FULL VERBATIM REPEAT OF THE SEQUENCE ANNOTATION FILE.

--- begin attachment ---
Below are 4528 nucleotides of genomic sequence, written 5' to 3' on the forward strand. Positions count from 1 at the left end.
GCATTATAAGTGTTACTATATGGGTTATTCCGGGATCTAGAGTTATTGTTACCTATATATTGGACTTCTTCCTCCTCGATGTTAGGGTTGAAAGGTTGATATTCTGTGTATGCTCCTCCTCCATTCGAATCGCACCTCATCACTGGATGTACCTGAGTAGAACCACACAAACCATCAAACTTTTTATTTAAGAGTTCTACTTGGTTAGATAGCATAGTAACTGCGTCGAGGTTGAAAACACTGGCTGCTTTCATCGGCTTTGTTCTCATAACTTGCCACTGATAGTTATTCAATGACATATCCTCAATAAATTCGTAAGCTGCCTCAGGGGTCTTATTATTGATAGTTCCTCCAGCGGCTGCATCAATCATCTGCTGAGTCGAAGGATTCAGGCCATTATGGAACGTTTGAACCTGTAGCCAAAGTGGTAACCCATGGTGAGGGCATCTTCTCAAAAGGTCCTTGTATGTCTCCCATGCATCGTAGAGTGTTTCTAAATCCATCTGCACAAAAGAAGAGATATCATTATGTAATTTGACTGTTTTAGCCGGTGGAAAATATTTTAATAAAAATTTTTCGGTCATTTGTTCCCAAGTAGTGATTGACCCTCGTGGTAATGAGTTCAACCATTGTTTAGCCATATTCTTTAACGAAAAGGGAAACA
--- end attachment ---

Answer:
Below are 4528 nucleotides of genomic sequence, written 5' to 3' on the forward strand. Positions count from 1 at the left end.
GCATTATAAGTGTTACTATATGGGTTATTCCGGGATCTAGAGTTATTGTTACCTATATATTGGACTTCTTCCTCCTCGATGTTAGGGTTGAAAGGTTGATATTCTGTGTATGCTCCTCCTCCATTCGAATCGCACCTCATCACTGGATGTACCTGAGTAGAACCACACAAACCATCAAACTTTTTATTTAAGAGTTCTACTTGGTTAGATAGCATAGTAACTGCGTCGAGGTTGAAAACACTGGCTGCTTTCATCGGCTTTGTTCTCATAACTTGCCACTGATAGTTATTCAATGACATATCCTCAATAAATTCGTAAGCTGCCTCAGGGGTCTTATTATTGATAGTTCCTCCAGCGGCTGCATCAATCATCTGCTGAGTCGAAGGATTCAGGCCATTATGGAACGTTTGAACCTGTAGCCAAAGTGGTAACCCATGGTGAGGGCATCTTCTCAAAAGGTCCTTGTATGTCTCCCATGCATCGTAGAGTGTTTCTAAATCCATCTGCACAAAAGAAGAGATATCATTATGTAATTTGACTGTTTTAGCCGGTGGAAAATATTTTAATAAAAATTTTTCGGTCATTTGTTCCCAAGTAGTGATTGACCCTCGTGGTAATGAGTTCAACCATTGTTTAGCCATATTCTTTAACGAAAAGGGAAACA